Some 14,549 US students studied abroad for academic credit during the year, compared to 162,633 in the 2019/20 academic year.
According to the report, a further 1,500 students participated in non-credit work abroad – whether that be internships, volunteering or research conducted abroad.
“The pandemic has taken its toll on all of us,” said Elin Melchior, study abroad co-ordinator at Champlain College, who told The PIE News she has heard “mixed messages regarding recovery” from her colleagues across Europe.
“Some programs have bounced right back to their usual numbers, but others have not recovered as we had thought they would,” she said.
“While we projected a rapid post-Covid recovery, we need to remember that this cohort of junior year study abroad students started their college during the pandemic, and perhaps they’re just looking for some sort of on-campus normalcy, and not looking to study abroad,” Melchior added.
“Perhaps [students] are just looking for some sort of on-campus normalcy, and not looking to study abroad”
Despite this, Melchior remains optimistic about US study abroad in the not too distant future, with Champlain College aiming to have 70% of students graduating with an international experience by 2030.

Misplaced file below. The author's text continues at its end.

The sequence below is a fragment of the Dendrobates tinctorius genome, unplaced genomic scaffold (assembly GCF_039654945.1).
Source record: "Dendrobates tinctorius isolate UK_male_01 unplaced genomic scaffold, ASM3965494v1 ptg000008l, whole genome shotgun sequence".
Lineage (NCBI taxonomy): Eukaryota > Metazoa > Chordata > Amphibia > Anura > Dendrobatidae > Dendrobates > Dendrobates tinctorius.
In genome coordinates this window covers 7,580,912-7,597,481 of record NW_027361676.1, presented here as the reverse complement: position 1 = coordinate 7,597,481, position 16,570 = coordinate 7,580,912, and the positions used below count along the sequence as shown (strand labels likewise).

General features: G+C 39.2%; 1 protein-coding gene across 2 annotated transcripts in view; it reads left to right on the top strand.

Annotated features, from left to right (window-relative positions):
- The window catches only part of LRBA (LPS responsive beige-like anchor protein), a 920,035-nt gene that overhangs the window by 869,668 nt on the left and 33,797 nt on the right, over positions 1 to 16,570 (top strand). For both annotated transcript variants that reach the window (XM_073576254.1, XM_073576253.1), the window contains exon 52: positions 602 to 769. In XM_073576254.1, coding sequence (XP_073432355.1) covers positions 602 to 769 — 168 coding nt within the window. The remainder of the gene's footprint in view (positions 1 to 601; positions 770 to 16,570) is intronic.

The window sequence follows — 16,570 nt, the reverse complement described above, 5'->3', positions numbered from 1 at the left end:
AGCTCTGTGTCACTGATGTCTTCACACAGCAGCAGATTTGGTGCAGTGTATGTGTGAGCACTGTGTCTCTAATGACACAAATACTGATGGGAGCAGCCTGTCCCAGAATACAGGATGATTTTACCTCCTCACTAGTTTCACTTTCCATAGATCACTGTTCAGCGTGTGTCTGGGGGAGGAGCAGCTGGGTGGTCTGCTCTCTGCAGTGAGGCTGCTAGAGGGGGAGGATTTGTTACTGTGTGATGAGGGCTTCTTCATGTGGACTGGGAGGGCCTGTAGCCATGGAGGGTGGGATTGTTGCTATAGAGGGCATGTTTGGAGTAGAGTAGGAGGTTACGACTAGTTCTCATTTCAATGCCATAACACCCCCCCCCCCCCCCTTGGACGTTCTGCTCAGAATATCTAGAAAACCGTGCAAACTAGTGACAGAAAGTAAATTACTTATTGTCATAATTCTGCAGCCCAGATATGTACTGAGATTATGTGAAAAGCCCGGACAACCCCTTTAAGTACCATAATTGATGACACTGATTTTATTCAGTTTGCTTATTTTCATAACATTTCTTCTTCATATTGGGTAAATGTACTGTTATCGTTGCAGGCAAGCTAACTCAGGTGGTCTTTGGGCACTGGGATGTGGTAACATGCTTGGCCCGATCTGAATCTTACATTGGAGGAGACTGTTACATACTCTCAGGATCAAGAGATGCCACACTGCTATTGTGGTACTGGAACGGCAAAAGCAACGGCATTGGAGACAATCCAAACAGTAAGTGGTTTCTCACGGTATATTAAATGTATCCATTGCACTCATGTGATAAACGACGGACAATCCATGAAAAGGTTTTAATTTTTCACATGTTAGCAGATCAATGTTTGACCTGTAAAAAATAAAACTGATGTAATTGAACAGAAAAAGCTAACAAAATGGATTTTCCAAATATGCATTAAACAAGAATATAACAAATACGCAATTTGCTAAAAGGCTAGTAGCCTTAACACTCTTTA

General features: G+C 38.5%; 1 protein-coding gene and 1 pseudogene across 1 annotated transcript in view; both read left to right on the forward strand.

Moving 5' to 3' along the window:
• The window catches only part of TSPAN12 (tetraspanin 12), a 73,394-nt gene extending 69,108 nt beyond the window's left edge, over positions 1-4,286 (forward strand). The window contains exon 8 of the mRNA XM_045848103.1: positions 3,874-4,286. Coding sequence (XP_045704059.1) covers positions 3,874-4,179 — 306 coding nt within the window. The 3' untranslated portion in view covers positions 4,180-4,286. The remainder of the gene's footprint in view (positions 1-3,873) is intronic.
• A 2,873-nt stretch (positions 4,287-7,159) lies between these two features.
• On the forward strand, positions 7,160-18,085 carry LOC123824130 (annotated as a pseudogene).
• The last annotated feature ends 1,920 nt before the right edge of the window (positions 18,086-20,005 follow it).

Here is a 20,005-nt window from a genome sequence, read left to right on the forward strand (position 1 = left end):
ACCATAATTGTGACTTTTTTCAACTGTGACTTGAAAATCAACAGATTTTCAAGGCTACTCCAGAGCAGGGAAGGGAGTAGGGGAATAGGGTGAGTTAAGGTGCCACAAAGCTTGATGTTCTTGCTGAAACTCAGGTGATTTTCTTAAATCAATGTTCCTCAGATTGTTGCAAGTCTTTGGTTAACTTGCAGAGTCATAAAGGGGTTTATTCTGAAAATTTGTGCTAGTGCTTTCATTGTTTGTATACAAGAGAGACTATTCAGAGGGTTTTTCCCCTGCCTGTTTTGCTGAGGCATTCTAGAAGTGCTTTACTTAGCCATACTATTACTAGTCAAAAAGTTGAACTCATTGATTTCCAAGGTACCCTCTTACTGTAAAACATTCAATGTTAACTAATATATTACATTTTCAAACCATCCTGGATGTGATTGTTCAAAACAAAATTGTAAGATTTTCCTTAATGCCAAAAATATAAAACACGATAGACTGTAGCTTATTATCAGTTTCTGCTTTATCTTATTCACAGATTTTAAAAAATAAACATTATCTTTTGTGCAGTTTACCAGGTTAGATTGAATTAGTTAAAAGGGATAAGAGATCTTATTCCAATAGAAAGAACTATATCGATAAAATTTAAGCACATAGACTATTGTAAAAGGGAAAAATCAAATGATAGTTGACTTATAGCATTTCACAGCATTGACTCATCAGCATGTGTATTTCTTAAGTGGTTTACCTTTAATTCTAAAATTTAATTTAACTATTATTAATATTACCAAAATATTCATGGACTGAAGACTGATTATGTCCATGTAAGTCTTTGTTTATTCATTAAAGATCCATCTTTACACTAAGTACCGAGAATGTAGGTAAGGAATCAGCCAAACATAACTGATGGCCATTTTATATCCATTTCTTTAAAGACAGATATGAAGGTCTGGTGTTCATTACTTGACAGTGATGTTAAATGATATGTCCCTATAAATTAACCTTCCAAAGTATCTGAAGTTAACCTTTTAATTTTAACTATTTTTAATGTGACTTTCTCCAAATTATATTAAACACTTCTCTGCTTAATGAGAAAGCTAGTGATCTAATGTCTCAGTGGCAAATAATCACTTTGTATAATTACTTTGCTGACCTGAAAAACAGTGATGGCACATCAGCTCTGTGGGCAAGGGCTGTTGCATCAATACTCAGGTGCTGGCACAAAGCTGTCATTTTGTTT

“At Champlain College we are now seeing strong study abroad interest from the current sophomores and first years, so hopefully a full recovery is on its way soon,” she added.
Kelly Heath, director of study abroad at Webster University – one of the participating institutions in the Open Doors 2022 survey – told The PIE that the university recorded zero study abroad enrolments due to all programs being suspended until the summer of 2021.
Webster was able to re-start such programs with relative ease due to the fact it has campuses abroad with “significant on-site resources”, she said.
“The recovery has been positive, but we are still trying to reach pre-Covid-19 enrolments,” she explained.
“There has been growing interest in short-term faculty led programs because one-three week programs are more within most students’ comfort zone for travel right now. My assessment is that study abroad numbers will see a more dramatic rebound during the 2023/24 academic year and onward.”
Further key findings from the report suggest that appetite for study abroad within US students never ceased, but were instead put on hold due to Covid-19 limitations on travel since 427 institutions reported that more than 32,000 students received academic credit for an online global learning experience in 2020/21.
Furthermore, the report highlights that 58% of all study abroad during this time occurred in the summer of 2021, which the report states is an “early indication of a return to in-person study abroad”.